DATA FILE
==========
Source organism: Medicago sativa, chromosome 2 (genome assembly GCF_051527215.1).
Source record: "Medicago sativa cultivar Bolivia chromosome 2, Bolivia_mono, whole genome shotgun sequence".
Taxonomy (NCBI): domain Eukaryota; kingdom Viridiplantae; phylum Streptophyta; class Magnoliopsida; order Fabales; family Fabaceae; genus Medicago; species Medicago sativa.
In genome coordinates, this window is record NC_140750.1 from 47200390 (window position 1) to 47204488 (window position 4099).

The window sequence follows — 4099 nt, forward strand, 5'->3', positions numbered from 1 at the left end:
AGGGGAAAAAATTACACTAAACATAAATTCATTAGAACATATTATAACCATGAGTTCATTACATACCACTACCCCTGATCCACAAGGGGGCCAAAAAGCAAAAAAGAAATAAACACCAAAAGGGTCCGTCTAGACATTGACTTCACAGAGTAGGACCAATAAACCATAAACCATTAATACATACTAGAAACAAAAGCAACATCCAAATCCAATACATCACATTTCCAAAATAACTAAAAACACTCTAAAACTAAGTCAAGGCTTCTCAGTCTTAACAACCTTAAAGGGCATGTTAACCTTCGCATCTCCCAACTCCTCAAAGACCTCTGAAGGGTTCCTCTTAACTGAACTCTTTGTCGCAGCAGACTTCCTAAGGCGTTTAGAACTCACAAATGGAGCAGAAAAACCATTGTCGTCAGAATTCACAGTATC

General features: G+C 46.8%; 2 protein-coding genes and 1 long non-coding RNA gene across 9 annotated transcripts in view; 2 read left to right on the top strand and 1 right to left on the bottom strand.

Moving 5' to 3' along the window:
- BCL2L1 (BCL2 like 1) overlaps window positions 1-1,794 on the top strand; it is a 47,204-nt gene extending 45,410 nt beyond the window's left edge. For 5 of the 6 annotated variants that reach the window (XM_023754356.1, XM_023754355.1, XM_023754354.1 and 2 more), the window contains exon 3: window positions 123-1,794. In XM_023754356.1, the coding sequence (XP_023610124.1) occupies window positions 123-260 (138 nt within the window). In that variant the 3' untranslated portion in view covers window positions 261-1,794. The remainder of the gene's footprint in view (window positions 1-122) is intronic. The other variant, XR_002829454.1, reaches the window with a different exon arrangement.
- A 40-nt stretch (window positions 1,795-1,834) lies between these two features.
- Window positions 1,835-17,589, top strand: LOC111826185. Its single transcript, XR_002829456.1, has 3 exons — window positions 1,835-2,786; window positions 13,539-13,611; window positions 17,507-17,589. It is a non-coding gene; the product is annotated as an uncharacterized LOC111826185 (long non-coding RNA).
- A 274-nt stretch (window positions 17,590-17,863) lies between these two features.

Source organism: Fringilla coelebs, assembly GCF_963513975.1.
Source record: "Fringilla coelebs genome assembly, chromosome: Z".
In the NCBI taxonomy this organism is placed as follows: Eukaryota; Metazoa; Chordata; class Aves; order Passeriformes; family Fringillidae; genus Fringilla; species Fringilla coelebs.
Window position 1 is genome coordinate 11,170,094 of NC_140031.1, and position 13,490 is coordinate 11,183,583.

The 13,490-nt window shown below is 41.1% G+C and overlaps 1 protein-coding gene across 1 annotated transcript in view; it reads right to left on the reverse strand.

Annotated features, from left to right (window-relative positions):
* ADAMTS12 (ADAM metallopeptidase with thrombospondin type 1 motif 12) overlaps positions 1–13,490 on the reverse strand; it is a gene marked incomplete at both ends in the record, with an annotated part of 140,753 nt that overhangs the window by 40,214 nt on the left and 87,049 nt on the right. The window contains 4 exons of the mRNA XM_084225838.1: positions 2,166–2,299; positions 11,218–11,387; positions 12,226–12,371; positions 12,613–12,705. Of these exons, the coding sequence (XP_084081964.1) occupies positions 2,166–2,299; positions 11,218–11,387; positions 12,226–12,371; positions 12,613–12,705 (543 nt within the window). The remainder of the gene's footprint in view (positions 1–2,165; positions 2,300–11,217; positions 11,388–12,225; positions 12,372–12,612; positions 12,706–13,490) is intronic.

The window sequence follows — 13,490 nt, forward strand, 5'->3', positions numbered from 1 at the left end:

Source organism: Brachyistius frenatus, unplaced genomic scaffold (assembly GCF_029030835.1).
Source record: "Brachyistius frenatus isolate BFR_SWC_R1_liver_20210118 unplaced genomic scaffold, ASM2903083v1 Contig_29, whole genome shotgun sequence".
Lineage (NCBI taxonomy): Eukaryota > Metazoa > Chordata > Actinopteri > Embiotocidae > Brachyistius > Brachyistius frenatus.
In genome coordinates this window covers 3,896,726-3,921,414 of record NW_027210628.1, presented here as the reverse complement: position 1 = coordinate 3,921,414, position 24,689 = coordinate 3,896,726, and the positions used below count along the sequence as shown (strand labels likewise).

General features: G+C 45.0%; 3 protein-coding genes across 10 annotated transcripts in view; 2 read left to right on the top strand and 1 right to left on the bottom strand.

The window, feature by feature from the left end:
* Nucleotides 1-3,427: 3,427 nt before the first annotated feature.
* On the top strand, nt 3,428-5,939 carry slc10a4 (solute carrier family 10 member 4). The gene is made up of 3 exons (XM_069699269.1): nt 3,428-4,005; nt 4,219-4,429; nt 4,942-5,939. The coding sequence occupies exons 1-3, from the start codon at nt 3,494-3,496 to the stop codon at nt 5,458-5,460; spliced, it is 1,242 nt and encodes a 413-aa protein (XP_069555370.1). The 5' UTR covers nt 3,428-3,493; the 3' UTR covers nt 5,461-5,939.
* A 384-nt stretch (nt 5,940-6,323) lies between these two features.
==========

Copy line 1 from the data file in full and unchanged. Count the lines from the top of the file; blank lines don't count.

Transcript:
Source organism: Medicago sativa, chromosome 2 (genome assembly GCF_051527215.1).